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Military Conditions during World War II

Military Conditions during World War II

Chapter:
(p.106) Chapter Six Military Conditions during World War II
Source:
Promises of Citizenship
Author(s):
Kathleen M. German
Publisher:
University Press of Mississippi
DOI:10.14325/mississippi/9781496812353.003.0007

This chapter poses the paradoxes as African Americans were called upon to serve their nation, often as a last resort and always under the disadvantages of segregation and discrimination. The World War II conditions in which African American troops served were multilayered and complex, involving historical traditions of racial segregation, white and black attitudes, eruptions of civilian and military violence, and the realities of wartime. This chapter examines the evolution of military enlistment practices and the structural barriers that blocked African Americans from unconditional participation in military service.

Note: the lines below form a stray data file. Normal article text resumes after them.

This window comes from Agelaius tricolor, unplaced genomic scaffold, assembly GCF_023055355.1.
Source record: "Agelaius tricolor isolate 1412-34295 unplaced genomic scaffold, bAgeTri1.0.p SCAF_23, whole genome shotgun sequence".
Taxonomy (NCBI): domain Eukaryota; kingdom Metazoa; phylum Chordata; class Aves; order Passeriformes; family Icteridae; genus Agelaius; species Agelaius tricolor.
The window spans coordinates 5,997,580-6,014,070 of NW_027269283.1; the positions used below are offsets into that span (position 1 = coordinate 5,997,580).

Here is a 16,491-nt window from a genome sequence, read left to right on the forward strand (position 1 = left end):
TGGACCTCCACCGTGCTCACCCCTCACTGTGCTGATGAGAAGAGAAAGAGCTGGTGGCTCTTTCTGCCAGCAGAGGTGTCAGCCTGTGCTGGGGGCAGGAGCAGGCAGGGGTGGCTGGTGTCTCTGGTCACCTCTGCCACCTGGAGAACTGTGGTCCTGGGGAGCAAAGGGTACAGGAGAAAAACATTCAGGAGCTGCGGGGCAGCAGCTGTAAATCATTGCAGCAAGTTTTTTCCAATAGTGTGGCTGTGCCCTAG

Keywords:   Militia system, Lynching, Selective service acts, Judge William H. Hastie, McCloy Committee

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